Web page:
Switching from textbook based teaching to TCI

Here is a helpful infographic that will give you some information and steps to follow during the transition. The transition process could be overwhelming so try to practice one skill at a time. Start with the basics, like the art of circling and then add more advanced activities to your repertoire.My personal advice is to start with TCI/TPRS curriculum already published and slowly find out how to make it your own. I see a lot of people going through hell by trying to learn a new methodology and creating all new materials at the same time. They get so exhausted that they eventually end up going back to their comfort zone. Also, although it is not mentioned in the infographic, when I was going through the transition process,  I read lots of books about this method ( I recommend TPRS in a  Year by Ben Slavic, and Fluency Through TPR Storytelling by Blaine Ray ). So every time I was having second thoughts, I would remember the theory and research behind this approach.

the-switch-infographic (3)

 

 

 

The Power of Storytelling

I don’t tell stories in my class but rather, I story ASK.That means that I co-create engaging and fun stories with input from my students by asking a series of patterned questions. Story-asking is a powerful tool that elicits second language acquisition. Even the business sector has recolonized the power of storytelling as a mean to transmit content that is engaging. Writer Rodger Dean Duncan of Forbes magazine wrote an article about the power of storytelling in the business sector. In his article Mr. Duncan states that:

“No doubt about it, the best speakers are good storytellers. The best writers are good storytellers. The best leaders are good storytellers. The best teachers and trainers and coaches are good storytellers. It might even be argued that the best parents are good storytellers.”

Since you probably don’t have time to read the whole article because you have to grade papers, or answer parents’ email or finish your lessons for tomorrow, here’s a cool info-graphic that sums it all up for you!the-science-of-story-telling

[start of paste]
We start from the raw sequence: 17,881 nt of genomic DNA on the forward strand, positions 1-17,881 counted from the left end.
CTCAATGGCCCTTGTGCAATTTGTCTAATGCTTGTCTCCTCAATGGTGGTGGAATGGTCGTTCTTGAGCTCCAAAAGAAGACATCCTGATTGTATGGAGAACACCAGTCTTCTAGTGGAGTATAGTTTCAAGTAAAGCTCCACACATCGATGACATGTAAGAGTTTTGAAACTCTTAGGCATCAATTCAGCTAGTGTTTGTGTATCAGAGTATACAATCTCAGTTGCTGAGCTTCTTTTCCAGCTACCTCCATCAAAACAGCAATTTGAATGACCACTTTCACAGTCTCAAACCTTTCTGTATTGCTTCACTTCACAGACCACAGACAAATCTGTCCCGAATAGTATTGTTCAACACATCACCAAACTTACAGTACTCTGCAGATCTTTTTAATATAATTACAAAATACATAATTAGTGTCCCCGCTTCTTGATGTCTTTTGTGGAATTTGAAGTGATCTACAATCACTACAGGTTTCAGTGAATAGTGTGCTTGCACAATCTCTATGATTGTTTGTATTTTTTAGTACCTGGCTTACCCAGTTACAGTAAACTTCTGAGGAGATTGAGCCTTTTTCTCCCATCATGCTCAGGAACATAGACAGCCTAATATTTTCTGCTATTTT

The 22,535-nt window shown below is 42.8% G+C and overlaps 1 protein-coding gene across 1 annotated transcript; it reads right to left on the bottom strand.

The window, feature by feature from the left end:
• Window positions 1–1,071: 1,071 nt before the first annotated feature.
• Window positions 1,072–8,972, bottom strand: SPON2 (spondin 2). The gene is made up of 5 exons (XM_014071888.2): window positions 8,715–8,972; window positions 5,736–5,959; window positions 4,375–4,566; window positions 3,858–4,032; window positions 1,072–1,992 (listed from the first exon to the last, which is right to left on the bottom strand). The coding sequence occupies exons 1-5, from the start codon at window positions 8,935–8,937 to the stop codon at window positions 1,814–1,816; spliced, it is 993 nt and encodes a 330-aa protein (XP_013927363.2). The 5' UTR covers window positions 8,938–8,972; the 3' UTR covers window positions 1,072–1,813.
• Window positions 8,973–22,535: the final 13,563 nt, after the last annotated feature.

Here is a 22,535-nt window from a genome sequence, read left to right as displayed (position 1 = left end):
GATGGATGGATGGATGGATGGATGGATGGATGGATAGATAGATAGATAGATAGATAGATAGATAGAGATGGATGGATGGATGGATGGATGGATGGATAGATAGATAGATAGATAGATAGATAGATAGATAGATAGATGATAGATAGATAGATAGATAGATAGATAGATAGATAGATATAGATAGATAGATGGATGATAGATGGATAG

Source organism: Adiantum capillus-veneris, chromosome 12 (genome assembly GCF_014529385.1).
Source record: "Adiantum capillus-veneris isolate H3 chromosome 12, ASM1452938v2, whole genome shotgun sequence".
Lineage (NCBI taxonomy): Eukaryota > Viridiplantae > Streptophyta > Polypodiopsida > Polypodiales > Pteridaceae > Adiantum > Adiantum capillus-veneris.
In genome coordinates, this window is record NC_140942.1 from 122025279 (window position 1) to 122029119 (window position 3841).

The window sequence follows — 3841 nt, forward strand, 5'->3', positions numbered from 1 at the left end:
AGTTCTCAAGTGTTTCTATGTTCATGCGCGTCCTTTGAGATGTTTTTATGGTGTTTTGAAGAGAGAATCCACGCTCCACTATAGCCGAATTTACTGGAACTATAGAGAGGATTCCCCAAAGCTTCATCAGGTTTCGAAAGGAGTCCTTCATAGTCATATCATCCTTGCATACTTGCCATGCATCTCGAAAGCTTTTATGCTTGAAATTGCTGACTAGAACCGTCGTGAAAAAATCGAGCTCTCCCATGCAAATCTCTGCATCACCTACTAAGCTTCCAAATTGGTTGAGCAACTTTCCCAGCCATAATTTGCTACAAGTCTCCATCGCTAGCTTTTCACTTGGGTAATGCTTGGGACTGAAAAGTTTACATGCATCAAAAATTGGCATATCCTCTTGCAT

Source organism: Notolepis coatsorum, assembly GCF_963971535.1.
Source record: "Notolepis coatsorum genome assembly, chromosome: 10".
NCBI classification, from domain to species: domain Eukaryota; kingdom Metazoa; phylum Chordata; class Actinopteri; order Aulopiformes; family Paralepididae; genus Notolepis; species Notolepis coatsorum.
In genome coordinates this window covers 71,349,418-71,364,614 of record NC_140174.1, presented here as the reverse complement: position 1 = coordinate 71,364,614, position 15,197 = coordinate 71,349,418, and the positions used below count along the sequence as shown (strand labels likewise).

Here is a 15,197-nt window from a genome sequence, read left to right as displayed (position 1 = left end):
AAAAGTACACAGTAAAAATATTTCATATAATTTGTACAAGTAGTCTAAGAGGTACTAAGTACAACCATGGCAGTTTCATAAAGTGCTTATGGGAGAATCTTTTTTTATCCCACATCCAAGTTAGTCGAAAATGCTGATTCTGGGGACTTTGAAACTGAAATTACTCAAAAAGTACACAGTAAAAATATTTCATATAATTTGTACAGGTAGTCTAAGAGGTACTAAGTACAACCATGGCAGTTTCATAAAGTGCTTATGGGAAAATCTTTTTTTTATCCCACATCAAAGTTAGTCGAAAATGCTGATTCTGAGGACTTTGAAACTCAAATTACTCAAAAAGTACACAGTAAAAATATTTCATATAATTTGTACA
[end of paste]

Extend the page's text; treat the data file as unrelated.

TV SERIES IN WORLD LANGUAGE CLASSROOMS

In my French 1 classes we have been watching Téléfrançais videos to hear others French speakers, to practice listening comprehension, to learn new vocabulary, and to practice speaking French . We watched episodes 1-15 and episode 2o (We skipped episode 16-19 because after Sophie left the show my students were devastated.)The show is very silly and yes it was created for younger children but still my students absolutely LOVE IT! Each episode last nine to ten minutes but teaching each episode can take up to 35 to 40 minutes of class.
Before we watch each episode students read a summary of the episode and or we review what happened in the previous episode. While watching the episode  and pretty much after each scene, I pause it and and we talk about it. Then I check for comprehension and asses vocabulary we’ve learned. In Each episode you can find a topic to generate meaningful discussion with your students. For instance, in episode 20 we talked about our dreams and our favorite video games.
Here is a sample lesson. Please let me know how to improve it. Ideas are always welcome!

Telefrançais 15